Mr Trump will be fingerprinted. Defendants charged with a felony are typically handcuffed temporarily, although Mr Trump's lawyers will try to avoid that for their client. Throughout the booking process
As part of those negotiations with prosecutors, the court may also agree to grant him a private entrance to the court, instead of the more typical "perp walk" in front of the assembled media.
Once inside, however, Mr Trump will be fingerprinted and have his mug shot taken like all defendants in criminal cases. He will also be read his "Miranda" rights, reminding him of his constitutionally-protected right to a lawyer and to decline to talk to police.
Defendants charged with a felony are typically handcuffed temporarily, although Mr Trump's lawyers will try to avoid that for their client. Throughout the booking process, he will be accompanied by Secret Service agents.
Mr Trump would then wait in a holding area or cell until his appearance before a judge. The arraignment - the moment where a defendant enters their plea before a judge - is open to the public.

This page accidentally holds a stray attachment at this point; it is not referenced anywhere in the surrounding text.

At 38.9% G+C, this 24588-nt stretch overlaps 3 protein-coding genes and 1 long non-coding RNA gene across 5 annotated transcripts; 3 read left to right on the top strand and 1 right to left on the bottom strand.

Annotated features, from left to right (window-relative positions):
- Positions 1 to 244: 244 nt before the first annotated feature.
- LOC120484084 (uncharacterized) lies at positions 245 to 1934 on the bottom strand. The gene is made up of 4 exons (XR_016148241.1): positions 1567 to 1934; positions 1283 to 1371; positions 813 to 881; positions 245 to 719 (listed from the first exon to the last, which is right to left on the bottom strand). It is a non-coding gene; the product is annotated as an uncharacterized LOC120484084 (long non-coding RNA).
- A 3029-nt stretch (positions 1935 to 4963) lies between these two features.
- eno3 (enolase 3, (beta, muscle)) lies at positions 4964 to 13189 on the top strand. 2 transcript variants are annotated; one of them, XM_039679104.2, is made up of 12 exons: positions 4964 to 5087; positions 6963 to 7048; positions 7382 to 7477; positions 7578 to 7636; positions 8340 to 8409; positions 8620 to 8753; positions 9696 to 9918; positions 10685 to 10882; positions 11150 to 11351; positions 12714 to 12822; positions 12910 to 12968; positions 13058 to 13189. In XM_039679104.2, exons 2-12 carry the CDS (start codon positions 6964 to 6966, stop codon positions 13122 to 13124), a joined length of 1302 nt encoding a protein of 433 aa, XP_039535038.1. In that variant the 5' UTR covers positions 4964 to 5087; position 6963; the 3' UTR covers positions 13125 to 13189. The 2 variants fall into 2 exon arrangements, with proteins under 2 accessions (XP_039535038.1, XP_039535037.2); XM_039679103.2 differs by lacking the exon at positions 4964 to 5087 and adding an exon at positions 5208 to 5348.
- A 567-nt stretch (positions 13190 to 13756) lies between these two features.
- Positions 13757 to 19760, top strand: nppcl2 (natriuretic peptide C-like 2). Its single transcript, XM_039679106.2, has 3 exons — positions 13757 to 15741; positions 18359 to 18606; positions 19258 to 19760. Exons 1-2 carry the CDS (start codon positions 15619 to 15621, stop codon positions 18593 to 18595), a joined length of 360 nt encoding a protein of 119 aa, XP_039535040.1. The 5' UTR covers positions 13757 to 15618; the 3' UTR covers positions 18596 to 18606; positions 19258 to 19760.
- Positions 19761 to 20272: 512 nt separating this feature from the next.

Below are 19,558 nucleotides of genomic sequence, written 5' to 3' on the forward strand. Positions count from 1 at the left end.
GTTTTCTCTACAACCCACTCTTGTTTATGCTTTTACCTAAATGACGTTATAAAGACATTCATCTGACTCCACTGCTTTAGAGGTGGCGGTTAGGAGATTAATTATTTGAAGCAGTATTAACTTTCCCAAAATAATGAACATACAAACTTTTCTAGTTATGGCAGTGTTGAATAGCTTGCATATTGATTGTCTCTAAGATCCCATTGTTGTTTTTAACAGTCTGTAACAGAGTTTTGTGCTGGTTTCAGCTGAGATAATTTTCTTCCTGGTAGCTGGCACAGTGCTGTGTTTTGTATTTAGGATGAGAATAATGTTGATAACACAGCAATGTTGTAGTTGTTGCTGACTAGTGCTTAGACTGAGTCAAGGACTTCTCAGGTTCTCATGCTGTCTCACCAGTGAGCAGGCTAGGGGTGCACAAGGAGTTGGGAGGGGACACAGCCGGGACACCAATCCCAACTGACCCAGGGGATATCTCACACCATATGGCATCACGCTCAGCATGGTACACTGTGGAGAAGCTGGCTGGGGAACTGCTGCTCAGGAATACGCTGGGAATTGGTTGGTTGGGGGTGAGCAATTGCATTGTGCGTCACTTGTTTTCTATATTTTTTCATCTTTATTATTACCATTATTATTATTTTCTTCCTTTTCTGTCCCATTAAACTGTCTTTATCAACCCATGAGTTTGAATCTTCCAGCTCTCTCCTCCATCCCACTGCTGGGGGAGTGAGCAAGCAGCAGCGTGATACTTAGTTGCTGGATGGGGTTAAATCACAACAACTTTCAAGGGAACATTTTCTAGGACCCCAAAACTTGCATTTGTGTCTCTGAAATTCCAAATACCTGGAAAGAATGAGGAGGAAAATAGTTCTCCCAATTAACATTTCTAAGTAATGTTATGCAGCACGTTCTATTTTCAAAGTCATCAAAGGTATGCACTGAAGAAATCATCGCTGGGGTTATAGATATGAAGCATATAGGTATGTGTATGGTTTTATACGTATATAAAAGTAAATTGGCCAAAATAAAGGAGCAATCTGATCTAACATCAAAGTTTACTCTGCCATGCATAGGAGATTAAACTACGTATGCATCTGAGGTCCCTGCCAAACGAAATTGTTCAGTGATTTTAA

Once the case is booked and a judge is selected, other details will fall into place, such as the timing of the trial and possible travel restrictions and bail requirements for the defendant.
A conviction on a misdemeanour would result in a fine. If Mr Trump were convicted on the felony charge, he would face a maximum sentence of four years in prison, although some legal experts predict a fine is more probable, and that any time behind bars is highly unlikely.Can he still run for president?
An indictment or even a criminal conviction would not prevent Mr Trump from continuing his presidential campaign if he so chooses - and he has given every indication that he will keep pushing ahead regardless of what happens.
In fact, there is nothing in US law that prevents a candidate who is found guilty of a crime from campaigning for, and serving as, president - even from prison.
Mr Trump's arrest would certainly complicate his presidential campaign, however.
While it might cause some Republican voters to rally around their embattled champion, it could be a significant distraction for a candidate on the campaign trail, trying to stump for votes and participate in debates.
It would also deepen and enflame already sharp divides within the American political system.
Conservatives believe the former president is being held to a different standard of justice, while liberals view this as an issue of holding law-breakers - even those in the highest positions of power - accountable.